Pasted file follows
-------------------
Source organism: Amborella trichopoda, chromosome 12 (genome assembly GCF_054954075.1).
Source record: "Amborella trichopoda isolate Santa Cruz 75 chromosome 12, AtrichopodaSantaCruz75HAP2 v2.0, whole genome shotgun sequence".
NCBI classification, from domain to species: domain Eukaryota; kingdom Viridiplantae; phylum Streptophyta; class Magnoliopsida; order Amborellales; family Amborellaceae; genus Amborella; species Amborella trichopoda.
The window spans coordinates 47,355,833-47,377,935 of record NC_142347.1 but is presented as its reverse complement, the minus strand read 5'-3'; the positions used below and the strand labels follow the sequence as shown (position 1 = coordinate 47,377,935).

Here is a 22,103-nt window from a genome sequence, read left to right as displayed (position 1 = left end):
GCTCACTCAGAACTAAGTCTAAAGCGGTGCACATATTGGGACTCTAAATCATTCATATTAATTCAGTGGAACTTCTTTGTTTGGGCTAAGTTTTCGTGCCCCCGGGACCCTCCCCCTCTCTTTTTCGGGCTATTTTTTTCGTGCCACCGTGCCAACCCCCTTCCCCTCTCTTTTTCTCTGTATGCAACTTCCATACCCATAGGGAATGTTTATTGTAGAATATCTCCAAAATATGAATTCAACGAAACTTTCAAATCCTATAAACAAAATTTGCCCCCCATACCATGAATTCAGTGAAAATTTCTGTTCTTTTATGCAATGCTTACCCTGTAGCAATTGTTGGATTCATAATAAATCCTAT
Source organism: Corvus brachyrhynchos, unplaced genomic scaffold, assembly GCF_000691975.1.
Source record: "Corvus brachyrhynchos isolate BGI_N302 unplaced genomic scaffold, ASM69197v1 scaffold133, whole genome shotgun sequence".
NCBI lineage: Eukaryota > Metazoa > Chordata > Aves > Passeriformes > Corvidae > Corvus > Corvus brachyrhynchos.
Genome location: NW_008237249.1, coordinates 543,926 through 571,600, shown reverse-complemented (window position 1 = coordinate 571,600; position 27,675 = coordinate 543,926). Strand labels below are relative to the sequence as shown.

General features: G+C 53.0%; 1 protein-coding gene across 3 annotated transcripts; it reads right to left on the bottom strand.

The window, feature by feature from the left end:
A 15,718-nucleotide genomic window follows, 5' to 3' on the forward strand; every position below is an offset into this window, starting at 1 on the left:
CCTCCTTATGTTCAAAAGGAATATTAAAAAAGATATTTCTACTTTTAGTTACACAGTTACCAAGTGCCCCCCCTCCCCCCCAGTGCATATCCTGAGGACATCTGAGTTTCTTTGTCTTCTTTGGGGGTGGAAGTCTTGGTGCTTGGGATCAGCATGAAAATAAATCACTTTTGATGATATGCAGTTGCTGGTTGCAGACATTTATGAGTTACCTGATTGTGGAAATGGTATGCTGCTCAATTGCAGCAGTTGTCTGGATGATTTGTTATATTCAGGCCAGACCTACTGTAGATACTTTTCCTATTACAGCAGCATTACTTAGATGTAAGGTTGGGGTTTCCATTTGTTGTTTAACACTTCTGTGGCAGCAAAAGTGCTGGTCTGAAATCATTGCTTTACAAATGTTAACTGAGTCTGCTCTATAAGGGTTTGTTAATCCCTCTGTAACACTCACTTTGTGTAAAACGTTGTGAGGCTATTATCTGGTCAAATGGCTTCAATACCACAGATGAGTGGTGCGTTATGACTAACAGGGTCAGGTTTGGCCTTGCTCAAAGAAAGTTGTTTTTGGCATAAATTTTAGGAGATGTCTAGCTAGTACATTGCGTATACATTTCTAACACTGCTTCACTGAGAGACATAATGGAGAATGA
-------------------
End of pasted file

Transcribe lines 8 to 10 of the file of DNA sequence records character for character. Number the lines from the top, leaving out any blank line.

Source record: "Corvus brachyrhynchos isolate BGI_N302 unplaced genomic scaffold, ASM69197v1 scaffold133, whole genome shotgun sequence".
NCBI lineage: Eukaryota > Metazoa > Chordata > Aves > Passeriformes > Corvidae > Corvus > Corvus brachyrhynchos.
Genome location: NW_008237249.1, coordinates 543,926 through 571,600, shown reverse-complemented (window position 1 = coordinate 571,600; position 27,675 = coordinate 543,926). Strand labels below are relative to the sequence as shown.